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Free Content Seasonal transport variations of the wind-driven ocean circulation in a two-layer planetary geostrophic model with a continental slope

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Using a simple two-layer planetary geostrophic model with a continental slope, the observed seasonal variation of the total transport of the Kuroshio is explained qualitatively for the first time in a quite concise way. During the period of weak winds in summer, the total transport is much larger than the nontopographic Sverdrup transport. This is because the joint effect of baroclinicity and bottom relief (so-called JEBAR) drives the barotropic flow with releasing the available potential energy accumulated in winter. In winter, on the other hand, the transport is much smaller than the nontopographic Sverdrup transport. This is mainly due to the topographic beta-effect. In addition to the available potential energy supplied directly by winds, the barotropic flow excited by the strong winds in winter impinges on the bottom slope to induce the baroclinic flow so that the wind-driven barotropic flow is converted into the available potential energy to be released in summer. Thus, the role of JEBAR is to make the total transport of the Kuroshio relatively insensitive to seasonal changes of winds as observed. This mechanism may be called “JEBAR rectification” for simplicity.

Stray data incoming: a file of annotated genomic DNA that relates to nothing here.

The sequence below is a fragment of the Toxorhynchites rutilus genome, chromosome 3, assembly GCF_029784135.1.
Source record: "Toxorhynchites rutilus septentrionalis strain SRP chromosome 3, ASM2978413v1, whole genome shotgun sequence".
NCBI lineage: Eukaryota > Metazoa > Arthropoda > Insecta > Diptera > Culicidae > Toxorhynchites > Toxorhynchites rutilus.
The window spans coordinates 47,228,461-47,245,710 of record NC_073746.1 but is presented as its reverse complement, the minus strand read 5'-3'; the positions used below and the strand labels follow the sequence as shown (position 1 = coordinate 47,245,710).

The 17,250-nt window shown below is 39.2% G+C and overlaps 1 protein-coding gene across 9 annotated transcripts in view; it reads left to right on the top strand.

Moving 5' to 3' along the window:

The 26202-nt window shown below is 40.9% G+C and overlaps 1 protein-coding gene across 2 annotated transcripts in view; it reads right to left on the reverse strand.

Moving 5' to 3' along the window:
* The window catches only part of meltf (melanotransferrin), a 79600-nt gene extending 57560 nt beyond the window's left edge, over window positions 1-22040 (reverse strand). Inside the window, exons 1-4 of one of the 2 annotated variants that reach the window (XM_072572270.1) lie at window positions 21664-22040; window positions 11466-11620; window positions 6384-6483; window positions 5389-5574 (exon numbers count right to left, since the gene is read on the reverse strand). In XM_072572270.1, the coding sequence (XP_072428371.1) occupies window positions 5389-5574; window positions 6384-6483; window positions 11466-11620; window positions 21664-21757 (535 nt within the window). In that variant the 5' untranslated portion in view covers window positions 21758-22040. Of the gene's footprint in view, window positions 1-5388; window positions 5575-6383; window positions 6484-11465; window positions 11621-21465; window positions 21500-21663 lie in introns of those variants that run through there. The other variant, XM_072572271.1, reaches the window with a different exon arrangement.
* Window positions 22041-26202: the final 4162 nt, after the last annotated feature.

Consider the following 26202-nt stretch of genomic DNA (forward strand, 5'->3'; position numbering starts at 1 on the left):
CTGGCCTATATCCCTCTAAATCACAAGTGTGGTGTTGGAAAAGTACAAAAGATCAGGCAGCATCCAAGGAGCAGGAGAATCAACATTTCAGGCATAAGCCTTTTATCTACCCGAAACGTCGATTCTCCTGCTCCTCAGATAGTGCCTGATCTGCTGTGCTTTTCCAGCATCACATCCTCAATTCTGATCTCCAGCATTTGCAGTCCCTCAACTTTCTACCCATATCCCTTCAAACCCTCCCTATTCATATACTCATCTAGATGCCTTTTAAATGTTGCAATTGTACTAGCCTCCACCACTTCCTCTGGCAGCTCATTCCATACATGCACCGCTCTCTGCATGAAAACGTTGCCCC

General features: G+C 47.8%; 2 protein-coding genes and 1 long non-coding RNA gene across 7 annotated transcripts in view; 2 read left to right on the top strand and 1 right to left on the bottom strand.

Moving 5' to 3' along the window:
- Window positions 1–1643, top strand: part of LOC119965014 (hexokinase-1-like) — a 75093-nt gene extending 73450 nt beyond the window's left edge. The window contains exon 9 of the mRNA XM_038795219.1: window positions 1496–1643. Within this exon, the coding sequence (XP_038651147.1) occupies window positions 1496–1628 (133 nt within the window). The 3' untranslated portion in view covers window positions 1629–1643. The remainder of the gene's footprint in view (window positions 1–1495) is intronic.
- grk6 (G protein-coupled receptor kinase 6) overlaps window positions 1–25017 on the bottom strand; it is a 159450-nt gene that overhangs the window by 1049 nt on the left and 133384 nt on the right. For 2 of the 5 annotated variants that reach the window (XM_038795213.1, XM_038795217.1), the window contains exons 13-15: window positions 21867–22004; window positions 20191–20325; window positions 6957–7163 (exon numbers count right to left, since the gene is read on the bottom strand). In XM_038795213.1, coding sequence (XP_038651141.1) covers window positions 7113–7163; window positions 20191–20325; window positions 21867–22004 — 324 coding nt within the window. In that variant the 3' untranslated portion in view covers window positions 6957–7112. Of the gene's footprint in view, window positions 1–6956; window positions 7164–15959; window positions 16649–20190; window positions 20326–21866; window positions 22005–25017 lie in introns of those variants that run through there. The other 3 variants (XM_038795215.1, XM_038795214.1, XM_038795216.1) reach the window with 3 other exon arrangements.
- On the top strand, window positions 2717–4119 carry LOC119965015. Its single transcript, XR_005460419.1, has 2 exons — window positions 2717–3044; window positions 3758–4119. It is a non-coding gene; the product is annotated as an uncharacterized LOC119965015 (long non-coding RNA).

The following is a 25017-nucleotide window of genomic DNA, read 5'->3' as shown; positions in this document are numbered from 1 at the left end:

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Document Type: Research Article

Publication date: March 1, 1996

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  • The Journal of Marine Research, one of the oldest journals in American marine science, publishes peer-reviewed research articles covering a broad array of topics in physical, biological and chemical oceanography. Articles that deal with processes, as well as those that report significant observations, are welcome. Biological studies involving coupling between ecological and physical processes are preferred over those that report systematics. The editors strive always to serve authors and readers in the academic oceanographic community by publishing papers vital to the marine research in the long and rich tradition of the Sears Foundation for Marine Research. We welcome you to the Journal of Marine Research.
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